Daily Archives: November 15, 2019

Bale Grazing to Feed the Herds Above and Below Ground

Bale Grazing to Feed the Herds Above and Below Ground

Kathy Voth

On Pasture

Producer Kalyn Bohle has given it some thought. Bohle has land six miles southwest of Plevna, Mont. There, with his wife and three kids, he raises 150 head of black Angus cows. And yes, he thinks about the soil surface and what lies beneath it. “The little herd that’s in the soil – they’ve gotta eat too,” says Bohle.

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Taking care of lice

Taking care of lice

Jason Banta

Progressive Cattle

With November here, it is time to make sure cattle are ready for the winter. November or December is the time when most operations treat cattle for lice. Lice are easily transmitted from animal to animal, so it is critical to treat all animals in the herd and also to treat any new animals before introducing them.

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Beef and Blockchain :  The Price of a Story

Beef and Blockchain :  The Price of a Story

Loretta Sorensen
DTN\Progressive Farmer

For anyone trying to understand what blockchain is and what it could mean for the U.S. beef industry, Wyoming state senator and beef producer Ogden Driskill describes it as “source verification on steroids.”

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Clay Mathis with King Ranch Institute for Ranch Management Explains How to Find Profitability in Today’s Cow Calf Operations

Clay Mathis with King Ranch Institute for Ranch Management Explains How to Find Profitability in Today’s Cow Calf Operations

Oklahoma Farm Report

Mathis says it starts with understanding where you can find leverage in your production system. “We know if we are strictly focused on profitability we can look at the cost side of the business and know that its going to boil down to labor, feed, and depreciation, and collectively those will make up more than 50% of the total cost to the enterprise.”

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Frequently Asked Questions about Grazing Corn Residue Fields with Excessive Downed Corn

Frequently Asked Questions about Grazing Corn Residue Fields with Excessive Downed Corn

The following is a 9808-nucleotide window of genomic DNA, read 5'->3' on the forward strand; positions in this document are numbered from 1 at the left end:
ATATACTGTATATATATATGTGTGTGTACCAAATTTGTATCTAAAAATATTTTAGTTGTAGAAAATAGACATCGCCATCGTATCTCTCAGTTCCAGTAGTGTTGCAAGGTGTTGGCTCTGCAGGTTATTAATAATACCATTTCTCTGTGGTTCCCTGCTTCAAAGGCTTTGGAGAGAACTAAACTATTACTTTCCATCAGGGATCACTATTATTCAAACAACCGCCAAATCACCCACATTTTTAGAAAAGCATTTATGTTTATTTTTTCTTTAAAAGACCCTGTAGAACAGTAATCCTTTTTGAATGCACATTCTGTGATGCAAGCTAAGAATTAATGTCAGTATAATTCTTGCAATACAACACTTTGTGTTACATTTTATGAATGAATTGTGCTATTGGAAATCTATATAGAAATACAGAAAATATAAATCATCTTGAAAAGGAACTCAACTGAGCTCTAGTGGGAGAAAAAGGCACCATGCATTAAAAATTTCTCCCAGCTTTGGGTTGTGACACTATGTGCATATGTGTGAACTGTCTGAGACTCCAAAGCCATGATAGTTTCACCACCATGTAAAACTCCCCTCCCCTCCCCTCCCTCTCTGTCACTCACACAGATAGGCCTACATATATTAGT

Mary Drewnoski

University of Nebraska

Putting cows out on corn fields with a lot of corn is a recipe for acidosis (grain overload), abortion, and possibly death, if their rumen bacteria are not properly prepared. Cattle that become acidotic for even a short time can have reduced performance long term due to damage to the rumen wall. Therefore, taking the time to avoid acidosis is very important.

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Why Sustainability?

Why Sustainability?

Colter Brown

Northern AG Network

When the topic of sustainability comes up in conversation in cattle circles, it’s common to see heads shaking. It’s not a topic we like to discuss in our industry – primarily because it’s so often raised with bad intentions and worse information.

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Value From Variety

Value From Variety

Kindra Gordon

Angus Journal

In American culture, steaks, burgers and roasts tend to dominate consumers’ preferred beef choices. But internationally, consumers’ palates are much more diverse. Japanese consumers enjoy beef tongue; the Mexican market has a penchant for tripe; and in Egypt, consumers have an affinity for beef liver.

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They employ cows

They employ cows

Martha Hollida Garrett

Southern Livestock

Tommy Brandenberger is passionate about the beef industry and even more passionate in his belief that it needs to be profitable. He’s had a lifetime of lessons in what works and what doesn’t work in the cow/calf segment. He and his wife, Susan, own and operate the 96 Cattle Company in Hallettsville, Texas. Their cowherd or their employees as he calls them, reflect their goal of profitability and their passion for cattle.

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NCBA report says U.S. leader in sustainable beef production

NCBA report says U.S. leader in sustainable beef production

Prairie Farmer
The U.S. is the leader in sustainable beef production, according to a white paper authored by Sara Place, PhD, senior director of sustainable beef production research at the National Cattlemen’s Beef Association, a contractor to the Beef Checkoff.

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Anthrax: A disease of antiquity spread by ancient human migration

Anthrax: A disease of antiquity spread by ancient human migration

Dr. Ron Clarke

Canadian Cattlemen

Historians think anthrax originated in Egypt and Mesopotamia. Biblical scholars suggest that during Moses’ time and through the 10 plagues of Egypt, anthrax may have caused the fifth plague, captured in ancient script as a sickness affecting horses, cattle, sheep, camels and oxen. Homer described a plague that many believe to be anthrax in The Iliad (700 BC), as did Virgil in poems written during his life (70 to 19 BC).

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